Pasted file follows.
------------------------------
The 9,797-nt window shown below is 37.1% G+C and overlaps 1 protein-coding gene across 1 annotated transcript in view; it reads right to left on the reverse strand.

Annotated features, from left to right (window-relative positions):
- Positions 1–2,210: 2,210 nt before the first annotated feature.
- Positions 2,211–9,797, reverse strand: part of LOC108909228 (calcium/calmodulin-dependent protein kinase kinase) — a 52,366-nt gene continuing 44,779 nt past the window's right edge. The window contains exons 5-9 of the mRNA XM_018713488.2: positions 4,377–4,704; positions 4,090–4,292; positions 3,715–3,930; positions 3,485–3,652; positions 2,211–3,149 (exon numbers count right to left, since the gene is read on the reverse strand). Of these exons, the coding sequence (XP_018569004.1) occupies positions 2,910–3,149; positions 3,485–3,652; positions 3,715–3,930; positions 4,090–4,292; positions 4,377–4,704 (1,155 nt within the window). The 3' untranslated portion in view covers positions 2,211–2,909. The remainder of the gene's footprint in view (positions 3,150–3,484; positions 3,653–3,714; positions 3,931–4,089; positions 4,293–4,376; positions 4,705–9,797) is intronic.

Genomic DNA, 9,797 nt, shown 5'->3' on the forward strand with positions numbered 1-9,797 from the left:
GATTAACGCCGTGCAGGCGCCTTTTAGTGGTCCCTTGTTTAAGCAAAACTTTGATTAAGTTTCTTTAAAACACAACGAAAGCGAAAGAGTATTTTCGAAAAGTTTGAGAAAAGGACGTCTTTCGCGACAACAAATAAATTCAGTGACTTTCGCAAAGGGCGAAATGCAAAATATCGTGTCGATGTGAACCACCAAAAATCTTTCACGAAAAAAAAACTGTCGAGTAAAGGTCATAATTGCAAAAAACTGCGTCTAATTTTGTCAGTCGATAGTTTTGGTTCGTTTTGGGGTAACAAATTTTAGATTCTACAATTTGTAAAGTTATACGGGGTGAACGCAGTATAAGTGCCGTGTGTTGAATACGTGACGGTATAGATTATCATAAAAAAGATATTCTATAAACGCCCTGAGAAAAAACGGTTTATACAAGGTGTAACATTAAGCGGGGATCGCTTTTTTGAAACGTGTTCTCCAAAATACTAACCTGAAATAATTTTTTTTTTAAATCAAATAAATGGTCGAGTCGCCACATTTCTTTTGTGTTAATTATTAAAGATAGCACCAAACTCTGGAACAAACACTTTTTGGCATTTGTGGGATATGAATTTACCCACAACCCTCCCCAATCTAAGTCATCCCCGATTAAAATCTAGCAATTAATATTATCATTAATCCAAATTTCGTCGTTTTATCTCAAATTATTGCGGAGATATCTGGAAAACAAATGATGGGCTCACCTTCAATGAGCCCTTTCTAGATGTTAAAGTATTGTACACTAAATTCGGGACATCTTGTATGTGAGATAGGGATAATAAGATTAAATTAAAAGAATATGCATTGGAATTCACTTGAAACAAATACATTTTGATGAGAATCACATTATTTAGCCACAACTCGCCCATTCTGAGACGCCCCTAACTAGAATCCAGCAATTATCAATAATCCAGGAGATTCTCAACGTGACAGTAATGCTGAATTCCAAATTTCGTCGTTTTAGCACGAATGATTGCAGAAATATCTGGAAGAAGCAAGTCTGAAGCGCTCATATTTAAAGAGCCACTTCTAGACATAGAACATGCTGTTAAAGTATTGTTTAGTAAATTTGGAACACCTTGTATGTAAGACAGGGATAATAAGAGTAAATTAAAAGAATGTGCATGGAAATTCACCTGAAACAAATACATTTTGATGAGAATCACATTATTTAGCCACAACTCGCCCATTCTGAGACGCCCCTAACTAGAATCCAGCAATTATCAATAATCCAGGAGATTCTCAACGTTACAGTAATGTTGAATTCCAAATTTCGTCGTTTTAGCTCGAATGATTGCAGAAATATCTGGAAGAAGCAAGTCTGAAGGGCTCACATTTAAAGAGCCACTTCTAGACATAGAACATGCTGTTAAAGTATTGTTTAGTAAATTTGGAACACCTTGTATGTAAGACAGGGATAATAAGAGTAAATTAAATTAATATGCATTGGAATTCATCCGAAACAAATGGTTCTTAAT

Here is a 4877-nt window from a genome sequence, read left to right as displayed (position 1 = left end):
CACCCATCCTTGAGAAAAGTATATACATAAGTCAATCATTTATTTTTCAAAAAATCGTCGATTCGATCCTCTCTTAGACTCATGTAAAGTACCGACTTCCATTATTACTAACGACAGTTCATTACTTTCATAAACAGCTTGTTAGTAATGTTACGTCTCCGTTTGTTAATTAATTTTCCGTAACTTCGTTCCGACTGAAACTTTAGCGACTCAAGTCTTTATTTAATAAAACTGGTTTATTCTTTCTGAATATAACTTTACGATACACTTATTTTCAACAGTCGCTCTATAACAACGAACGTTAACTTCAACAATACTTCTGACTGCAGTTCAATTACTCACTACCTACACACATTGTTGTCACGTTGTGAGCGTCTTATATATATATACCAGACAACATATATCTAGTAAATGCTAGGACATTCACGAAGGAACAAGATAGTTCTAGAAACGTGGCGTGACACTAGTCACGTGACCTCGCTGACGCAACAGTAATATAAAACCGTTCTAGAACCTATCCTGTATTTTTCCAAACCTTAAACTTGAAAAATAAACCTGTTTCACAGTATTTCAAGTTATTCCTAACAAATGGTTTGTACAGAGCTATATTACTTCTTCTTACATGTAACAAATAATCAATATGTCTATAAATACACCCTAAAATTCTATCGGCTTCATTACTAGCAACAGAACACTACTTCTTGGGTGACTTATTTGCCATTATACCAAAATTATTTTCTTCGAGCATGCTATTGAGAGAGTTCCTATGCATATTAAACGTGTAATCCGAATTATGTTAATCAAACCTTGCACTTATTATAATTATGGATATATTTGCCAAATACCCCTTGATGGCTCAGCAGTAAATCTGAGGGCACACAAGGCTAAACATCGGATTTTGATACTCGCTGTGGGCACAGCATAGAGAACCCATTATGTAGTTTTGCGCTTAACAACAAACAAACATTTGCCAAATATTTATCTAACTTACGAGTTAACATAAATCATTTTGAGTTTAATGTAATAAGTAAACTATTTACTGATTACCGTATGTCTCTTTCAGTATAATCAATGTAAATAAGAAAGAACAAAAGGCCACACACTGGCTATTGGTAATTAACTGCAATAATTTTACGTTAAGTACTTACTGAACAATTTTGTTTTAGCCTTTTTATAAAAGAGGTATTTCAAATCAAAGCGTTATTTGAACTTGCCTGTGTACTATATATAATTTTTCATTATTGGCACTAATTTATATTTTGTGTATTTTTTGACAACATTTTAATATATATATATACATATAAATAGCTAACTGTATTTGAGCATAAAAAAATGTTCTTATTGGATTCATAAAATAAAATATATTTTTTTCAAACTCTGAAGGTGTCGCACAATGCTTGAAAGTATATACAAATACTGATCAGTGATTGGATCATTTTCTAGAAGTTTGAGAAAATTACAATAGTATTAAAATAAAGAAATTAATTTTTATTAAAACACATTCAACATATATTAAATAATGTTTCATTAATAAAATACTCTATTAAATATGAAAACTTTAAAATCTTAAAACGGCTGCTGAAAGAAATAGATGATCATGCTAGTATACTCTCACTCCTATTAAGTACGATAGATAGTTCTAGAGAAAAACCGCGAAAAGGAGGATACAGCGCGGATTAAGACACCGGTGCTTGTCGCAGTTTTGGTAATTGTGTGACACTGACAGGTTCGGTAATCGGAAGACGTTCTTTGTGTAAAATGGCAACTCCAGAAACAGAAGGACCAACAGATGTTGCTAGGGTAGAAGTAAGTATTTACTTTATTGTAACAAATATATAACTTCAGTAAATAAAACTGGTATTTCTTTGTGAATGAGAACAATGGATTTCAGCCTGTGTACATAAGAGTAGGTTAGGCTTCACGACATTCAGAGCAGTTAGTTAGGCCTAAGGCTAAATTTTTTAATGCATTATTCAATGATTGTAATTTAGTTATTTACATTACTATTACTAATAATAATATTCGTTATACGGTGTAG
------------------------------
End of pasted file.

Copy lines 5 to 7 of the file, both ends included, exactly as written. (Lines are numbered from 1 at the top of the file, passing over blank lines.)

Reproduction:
Genomic DNA, 9,797 nt, shown 5'->3' on the forward strand with positions numbered 1-9,797 from the left:
GATTAACGCCGTGCAGGCGCCTTTTAGTGGTCCCTTGTTTAAGCAAAACTTTGATTAAGTTTCTTTAAAACACAACGAAAGCGAAAGAGTATTTTCGAAAAGTTTGAGAAAAGGACGTCTTTCGCGACAACAAATAAATTCAGTGACTTTCGCAAAGGGCGAAATGCAAAATATCGTGTCGATGTGAACCACCAAAAATCTTTCACGAAAAAAAAACTGTCGAGTAAAGGTCATAATTGCAAAAAACTGCGTCTAATTTTGTCAGTCGATAGTTTTGGTTCGTTTTGGGGTAACAAATTTTAGATTCTACAATTTGTAAAGTTATACGGGGTGAACGCAGTATAAGTGCCGTGTGTTGAATACGTGACGGTATAGATTATCATAAAAAAGATATTCTATAAACGCCCTGAGAAAAAACGGTTTATACAAGGTGTAACATTAAGCGGGGATCGCTTTTTTGAAACGTGTTCTCCAAAATACTAACCTGAAATAATTTTTTTTTTAAATCAAATAAATGGTCGAGTCGCCACATTTCTTTTGTGTTAATTATTAAAGATAGCACCAAACTCTGGAACAAACACTTTTTGGCATTTGTGGGATATGAATTTACCCACAACCCTCCCCAATCTAAGTCATCCCCGATTAAAATCTAGCAATTAATATTATCATTAATCCAAATTTCGTCGTTTTATCTCAAATTATTGCGGAGATATCTGGAAAACAAATGATGGGCTCACCTTCAATGAGCCCTTTCTAGATGTTAAAGTATTGTACACTAAATTCGGGACATCTTGTATGTGAGATAGGGATAATAAGATTAAATTAAAAGAATATGCATTGGAATTCACTTGAAACAAATACATTTTGATGAGAATCACATTATTTAGCCACAACTCGCCCATTCTGAGACGCCCCTAACTAGAATCCAGCAATTATCAATAATCCAGGAGATTCTCAACGTGACAGTAATGCTGAATTCCAAATTTCGTCGTTTTAGCACGAATGATTGCAGAAATATCTGGAAGAAGCAAGTCTGAAGCGCTCATATTTAAAGAGCCACTTCTAGACATAGAACATGCTGTTAAAGTATTGTTTAGTAAATTTGGAACACCTTGTATGTAAGACAGGGATAATAAGAGTAAATTAAAAGAATGTGCATGGAAATTCACCTGAAACAAATACATTTTGATGAGAATCACATTATTTAGCCACAACTCGCCCATTCTGAGACGCCCCTAACTAGAATCCAGCAATTATCAATAATCCAGGAGATTCTCAACGTTACAGTAATGTTGAATTCCAAATTTCGTCGTTTTAGCTCGAATGATTGCAGAAATATCTGGAAGAAGCAAGTCTGAAGGGCTCACATTTAAAGAGCCACTTCTAGACATAGAACATGCTGTTAAAGTATTGTTTAGTAAATTTGGAACACCTTGTATGTAAGACAGGGATAATAAGAGTAAATTAAATTAATATGCATTGGAATTCATCCGAAACAAATGGTTCTTAAT

Here is a 4877-nt window from a genome sequence, read left to right as displayed (position 1 = left end):